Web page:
Paragraph to Ponder

From David Denby in the New Yorker

I’m . . . angry about the talk of artists inevitably dying of drug overdoses. Some of this talk may be cant. Fifty years ago the same was said about jazz musicians—they lived out at the edge, baring their souls as well as their craft every time they played, and it took the life out of them, so they had to turn to heroin. Really? But Miles Davis and Dizzy Gillespie had very long runs, and heroic actors like Al Pacino and Robert De Niro, both in their seventies, are still alive and working very hard. Beethoven did not become an alcoholic, and neither did Picasso nor Matisse. On the other hand, anonymous men die in the street every week from heroin. There’s no necessary connection between artistic talent and drugs and alcohol. We don’t really know what Philip Seymour Hoffman’s demons were, but he was a man acquainted with despair, and now some of us are feeling a little of that, too.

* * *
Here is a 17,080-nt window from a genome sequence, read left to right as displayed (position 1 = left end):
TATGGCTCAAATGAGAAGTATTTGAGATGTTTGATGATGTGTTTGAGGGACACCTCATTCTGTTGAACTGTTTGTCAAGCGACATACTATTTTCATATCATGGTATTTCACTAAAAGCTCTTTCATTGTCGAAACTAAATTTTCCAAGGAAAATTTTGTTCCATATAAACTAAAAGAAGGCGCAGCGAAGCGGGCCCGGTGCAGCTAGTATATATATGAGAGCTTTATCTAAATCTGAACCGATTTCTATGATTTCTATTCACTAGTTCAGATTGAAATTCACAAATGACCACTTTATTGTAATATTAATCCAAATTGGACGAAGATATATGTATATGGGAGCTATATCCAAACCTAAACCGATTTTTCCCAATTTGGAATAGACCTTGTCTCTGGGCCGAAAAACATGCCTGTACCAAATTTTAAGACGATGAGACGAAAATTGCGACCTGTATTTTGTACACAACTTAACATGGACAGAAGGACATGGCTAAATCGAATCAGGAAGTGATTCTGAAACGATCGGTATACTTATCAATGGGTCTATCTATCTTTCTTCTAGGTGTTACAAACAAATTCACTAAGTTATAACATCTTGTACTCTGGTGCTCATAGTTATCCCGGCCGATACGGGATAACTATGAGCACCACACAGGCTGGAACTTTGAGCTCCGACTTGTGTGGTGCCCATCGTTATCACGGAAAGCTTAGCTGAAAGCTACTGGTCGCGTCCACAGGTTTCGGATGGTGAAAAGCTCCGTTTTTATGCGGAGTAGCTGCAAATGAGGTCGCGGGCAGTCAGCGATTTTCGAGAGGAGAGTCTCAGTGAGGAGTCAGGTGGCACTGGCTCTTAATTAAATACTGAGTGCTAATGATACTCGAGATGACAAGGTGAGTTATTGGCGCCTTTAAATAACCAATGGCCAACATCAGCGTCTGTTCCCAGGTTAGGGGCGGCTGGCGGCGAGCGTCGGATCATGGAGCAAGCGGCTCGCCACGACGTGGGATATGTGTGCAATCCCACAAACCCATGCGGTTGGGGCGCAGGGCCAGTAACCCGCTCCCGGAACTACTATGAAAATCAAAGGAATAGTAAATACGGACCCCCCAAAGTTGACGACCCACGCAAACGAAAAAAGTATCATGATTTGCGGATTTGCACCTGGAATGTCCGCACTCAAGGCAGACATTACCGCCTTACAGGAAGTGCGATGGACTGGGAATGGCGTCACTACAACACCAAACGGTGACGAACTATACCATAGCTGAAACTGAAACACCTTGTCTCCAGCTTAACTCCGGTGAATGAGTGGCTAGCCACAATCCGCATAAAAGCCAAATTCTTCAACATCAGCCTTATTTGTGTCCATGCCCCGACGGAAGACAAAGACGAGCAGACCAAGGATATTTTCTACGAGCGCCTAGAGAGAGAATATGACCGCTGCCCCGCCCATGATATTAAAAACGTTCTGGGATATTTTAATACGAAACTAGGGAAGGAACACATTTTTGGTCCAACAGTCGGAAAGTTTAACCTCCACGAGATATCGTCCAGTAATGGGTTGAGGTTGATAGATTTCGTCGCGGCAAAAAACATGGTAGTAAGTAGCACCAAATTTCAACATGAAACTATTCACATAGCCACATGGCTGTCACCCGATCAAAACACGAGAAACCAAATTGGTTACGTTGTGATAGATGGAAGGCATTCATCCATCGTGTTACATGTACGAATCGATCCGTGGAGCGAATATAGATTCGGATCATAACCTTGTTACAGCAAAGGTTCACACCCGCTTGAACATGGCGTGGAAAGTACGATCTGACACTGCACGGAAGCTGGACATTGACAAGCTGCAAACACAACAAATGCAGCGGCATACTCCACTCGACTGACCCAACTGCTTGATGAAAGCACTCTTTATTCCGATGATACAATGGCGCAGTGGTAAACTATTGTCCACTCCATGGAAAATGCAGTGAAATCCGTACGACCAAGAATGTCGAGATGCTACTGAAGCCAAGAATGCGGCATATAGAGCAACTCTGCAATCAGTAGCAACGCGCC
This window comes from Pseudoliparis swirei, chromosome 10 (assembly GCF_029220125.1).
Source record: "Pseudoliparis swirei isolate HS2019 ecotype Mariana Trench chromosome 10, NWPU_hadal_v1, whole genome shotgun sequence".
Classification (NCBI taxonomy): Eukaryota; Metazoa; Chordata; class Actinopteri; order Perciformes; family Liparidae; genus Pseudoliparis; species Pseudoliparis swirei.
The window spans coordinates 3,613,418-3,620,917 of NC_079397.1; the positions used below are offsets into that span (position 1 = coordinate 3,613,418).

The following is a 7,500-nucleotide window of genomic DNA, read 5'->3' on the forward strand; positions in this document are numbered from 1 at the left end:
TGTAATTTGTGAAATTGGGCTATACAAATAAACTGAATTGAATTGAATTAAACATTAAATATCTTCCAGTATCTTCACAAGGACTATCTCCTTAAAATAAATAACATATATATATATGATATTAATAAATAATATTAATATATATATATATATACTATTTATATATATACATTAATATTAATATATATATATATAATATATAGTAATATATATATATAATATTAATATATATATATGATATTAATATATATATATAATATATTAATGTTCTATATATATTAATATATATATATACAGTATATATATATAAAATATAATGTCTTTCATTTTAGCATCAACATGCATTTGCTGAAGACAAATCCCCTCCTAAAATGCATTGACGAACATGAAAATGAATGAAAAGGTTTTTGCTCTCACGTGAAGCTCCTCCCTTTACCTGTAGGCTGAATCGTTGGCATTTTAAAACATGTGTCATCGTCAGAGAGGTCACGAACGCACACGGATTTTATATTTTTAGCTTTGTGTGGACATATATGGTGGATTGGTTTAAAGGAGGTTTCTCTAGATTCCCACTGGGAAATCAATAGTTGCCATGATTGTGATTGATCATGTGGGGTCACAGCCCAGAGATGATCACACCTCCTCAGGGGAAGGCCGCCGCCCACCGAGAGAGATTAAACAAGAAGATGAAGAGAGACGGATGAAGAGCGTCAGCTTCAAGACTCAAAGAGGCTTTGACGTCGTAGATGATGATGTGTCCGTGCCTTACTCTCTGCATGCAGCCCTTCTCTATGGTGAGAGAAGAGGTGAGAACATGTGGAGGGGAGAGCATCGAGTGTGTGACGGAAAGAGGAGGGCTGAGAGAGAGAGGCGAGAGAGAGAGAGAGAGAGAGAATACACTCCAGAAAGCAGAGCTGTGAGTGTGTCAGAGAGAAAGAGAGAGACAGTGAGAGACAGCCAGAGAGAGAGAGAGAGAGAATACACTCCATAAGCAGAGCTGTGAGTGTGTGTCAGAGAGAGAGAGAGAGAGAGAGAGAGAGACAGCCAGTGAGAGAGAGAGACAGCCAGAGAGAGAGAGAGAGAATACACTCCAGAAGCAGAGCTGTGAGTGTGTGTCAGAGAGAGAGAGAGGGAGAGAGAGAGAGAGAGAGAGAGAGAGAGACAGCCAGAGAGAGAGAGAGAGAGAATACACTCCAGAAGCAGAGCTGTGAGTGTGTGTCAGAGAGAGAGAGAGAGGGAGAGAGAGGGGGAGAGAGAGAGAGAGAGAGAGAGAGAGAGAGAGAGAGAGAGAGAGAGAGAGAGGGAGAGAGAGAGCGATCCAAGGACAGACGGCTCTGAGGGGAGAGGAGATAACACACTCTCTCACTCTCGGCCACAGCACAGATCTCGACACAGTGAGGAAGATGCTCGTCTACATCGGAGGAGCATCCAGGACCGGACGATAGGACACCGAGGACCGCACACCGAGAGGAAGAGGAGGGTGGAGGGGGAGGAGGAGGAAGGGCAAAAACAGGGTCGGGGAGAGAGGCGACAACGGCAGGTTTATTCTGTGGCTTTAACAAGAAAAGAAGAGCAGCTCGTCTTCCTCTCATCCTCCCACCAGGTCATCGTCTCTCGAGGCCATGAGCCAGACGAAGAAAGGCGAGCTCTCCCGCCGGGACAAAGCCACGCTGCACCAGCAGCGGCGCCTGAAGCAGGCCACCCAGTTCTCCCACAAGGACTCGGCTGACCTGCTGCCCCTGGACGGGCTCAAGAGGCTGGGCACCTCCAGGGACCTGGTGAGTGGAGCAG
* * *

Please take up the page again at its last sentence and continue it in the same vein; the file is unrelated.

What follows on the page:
Hoffman’s genius illustrated.

And why Philip Seymour Hoffman’s death is so scary. “Regardless of how much time clean you have, relapsing is always as easy as moving your hand to your mouth.”

One thought on “Paragraph to Ponder

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